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Outside Groups Displacing Party Committees in Some Races Outside Groups Displacing Party Committees in Some Races

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Outside Groups Displacing Party Committees in Some Races

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House Majority PAC spent over $1 million in Rep. Sean Maloney's, D-N.Y., district in 2012, while the Democratic Congressional Campaign Committee spent less than $20,000.(Courtesy of the Sean Maloney Campaign)

When elected officials deign to mention outside groups, it's usually to decry a smear or lament that campaign messaging has been taken out of their hands. But Tuesday, a handful of newly elected House Democrats looked straight into a camera to sing praises for one super PAC.

Seven Democratic freshmen who eked out tough wins in November -- Reps. Kyrsten Sinema of Arizona, Ami Bera and Raul Ruiz of California, Elizabeth Esty of Connecticut, Patrick Murphy of Florida, Cheri Bustos of Illinois, Sean Maloney of New York -- participated in a promotional video for House Majority PAC, the most prolific Democratic super PAC focused on House races. The members of Congress, many of whom wore their congressional lapel pins, can't coordinate with the outside group on campaign-related activities, so a big disclaimer appeared at the bottom of the video. But the production demonstrates how thoroughly candidates now depend on outside groups -- sometimes even more than official party support.

In two of the highlighted races (Maloney's victory over former GOP Rep. Nan Hayworth and Murphy's squeaker against ex-Rep. Allen West), House Majority PAC actually outspent the Democratic Congressional Campaign Committee in support of the Democratic candidate. The PAC also outspent the DCCC in Democratic Rep. Julia Brownley's California's 26th District race, where Brownley needed help building name identification in the nonpartisan primary -- and House Majority PAC offered early help.

Not only did House Majority PAC outspend the DCCC in Maloney's race, the DCCC barely spent at all in New York's 18th District. Apart from about $20,000 in phone banking costs the weekend before Election Day, the party campaign committee didn't make a single independent expenditure on that race. Meanwhile, House Majority PAC spent over $1 million on TV ads and direct mail -- slightly outspending the National Republican Congressional Committee -- and several unions with which HMP worked closely chipped in a few hundred thousand dollars more. According to a strategist at the DCCC, the committee tracked House Majority PAC's large, early TV buy in the Hudson Valley and decided their services would be redundant, letting the PAC take the lead. A similar thing happened in Florida, where the DCCC pulled back TV reservations, not because Murphy wasn't doing well, but because they felt House Majority PAC had already reserved enough airtime for the Democratic side.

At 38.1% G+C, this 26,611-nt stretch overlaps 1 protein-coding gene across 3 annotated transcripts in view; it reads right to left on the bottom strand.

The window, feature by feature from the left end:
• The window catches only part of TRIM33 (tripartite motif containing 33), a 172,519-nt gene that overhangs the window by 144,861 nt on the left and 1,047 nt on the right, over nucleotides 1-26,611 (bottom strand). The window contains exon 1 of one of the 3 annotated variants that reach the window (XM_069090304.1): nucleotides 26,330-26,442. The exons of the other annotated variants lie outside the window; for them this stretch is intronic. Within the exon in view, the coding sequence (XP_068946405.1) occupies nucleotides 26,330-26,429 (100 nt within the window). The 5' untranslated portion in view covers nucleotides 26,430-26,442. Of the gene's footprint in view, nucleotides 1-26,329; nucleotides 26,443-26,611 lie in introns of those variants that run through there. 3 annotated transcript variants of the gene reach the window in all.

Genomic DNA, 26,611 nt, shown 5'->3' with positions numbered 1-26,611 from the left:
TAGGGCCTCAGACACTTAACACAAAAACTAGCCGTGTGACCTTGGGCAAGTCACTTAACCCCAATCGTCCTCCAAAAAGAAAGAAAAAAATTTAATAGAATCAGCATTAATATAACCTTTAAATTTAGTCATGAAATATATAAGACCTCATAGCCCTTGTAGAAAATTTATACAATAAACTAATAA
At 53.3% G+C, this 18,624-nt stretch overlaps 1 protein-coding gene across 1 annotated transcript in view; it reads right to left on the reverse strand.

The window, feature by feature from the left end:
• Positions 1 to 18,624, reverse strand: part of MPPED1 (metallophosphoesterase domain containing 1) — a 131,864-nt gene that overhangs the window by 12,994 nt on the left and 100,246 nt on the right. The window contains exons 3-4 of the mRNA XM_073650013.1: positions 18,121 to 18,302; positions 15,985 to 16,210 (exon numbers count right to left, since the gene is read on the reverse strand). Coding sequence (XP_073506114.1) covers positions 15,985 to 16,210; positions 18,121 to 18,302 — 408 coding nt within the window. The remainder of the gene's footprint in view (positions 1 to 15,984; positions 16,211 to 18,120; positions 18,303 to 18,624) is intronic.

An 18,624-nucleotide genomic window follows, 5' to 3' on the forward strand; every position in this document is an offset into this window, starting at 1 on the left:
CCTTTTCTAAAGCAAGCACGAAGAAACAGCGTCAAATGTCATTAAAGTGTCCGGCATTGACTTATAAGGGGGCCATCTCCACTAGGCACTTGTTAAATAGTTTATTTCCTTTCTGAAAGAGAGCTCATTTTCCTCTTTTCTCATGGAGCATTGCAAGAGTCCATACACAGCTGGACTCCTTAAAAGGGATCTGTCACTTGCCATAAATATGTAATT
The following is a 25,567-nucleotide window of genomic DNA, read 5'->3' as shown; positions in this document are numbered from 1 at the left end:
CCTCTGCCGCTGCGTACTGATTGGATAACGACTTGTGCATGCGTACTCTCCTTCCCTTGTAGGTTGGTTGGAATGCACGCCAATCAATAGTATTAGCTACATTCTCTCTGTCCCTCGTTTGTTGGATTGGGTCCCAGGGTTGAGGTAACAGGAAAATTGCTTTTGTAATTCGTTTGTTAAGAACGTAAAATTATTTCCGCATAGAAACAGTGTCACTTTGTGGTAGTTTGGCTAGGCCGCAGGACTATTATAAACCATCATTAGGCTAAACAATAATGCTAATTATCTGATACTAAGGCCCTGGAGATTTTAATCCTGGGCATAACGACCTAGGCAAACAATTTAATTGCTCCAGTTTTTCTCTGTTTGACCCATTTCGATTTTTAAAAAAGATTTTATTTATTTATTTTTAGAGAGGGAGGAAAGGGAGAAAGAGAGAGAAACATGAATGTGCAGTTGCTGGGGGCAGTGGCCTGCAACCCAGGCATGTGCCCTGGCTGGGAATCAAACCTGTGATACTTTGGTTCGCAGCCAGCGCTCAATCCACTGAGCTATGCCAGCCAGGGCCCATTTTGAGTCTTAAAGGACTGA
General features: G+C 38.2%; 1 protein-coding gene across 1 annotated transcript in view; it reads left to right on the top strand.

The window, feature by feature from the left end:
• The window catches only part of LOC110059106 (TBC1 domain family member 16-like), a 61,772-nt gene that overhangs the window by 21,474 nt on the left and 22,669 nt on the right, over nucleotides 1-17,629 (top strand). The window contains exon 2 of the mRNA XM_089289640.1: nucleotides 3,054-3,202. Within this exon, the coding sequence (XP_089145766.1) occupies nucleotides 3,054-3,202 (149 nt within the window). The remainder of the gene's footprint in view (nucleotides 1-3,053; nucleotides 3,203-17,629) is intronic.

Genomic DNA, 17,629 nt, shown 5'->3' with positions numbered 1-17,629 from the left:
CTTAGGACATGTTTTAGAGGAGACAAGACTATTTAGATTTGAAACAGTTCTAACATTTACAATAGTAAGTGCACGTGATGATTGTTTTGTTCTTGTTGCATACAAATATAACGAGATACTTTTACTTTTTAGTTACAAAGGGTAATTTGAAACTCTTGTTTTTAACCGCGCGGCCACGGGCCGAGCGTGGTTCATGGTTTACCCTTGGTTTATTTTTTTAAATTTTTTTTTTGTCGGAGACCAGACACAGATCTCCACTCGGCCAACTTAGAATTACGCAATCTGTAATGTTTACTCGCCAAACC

The parties still provide critical support to candidates on both sides. And House Majority PAC spokesman Andy Stone said that the group’s role is primarily to “level the playing field” for Democrats in a landscape flooded with outside money. But in the post-Citizens United era, outside groups are taking leading roles more frequently.

That's why Maloney, Murphy and company were happy to line up and extol House Majority PAC's virtues for a few minutes, even if Republicans have used the video to attack the newly elected Democrats in the video as instant insiders. ("It only took a couple of weeks and Kyrsten Sinema has already gone Washington," NRCC spokesman Daniel Scarpinato said in one news release.) More and more, groups like House Majority PAC are becoming the most important allies (and opposition) that some congressional candidates have.

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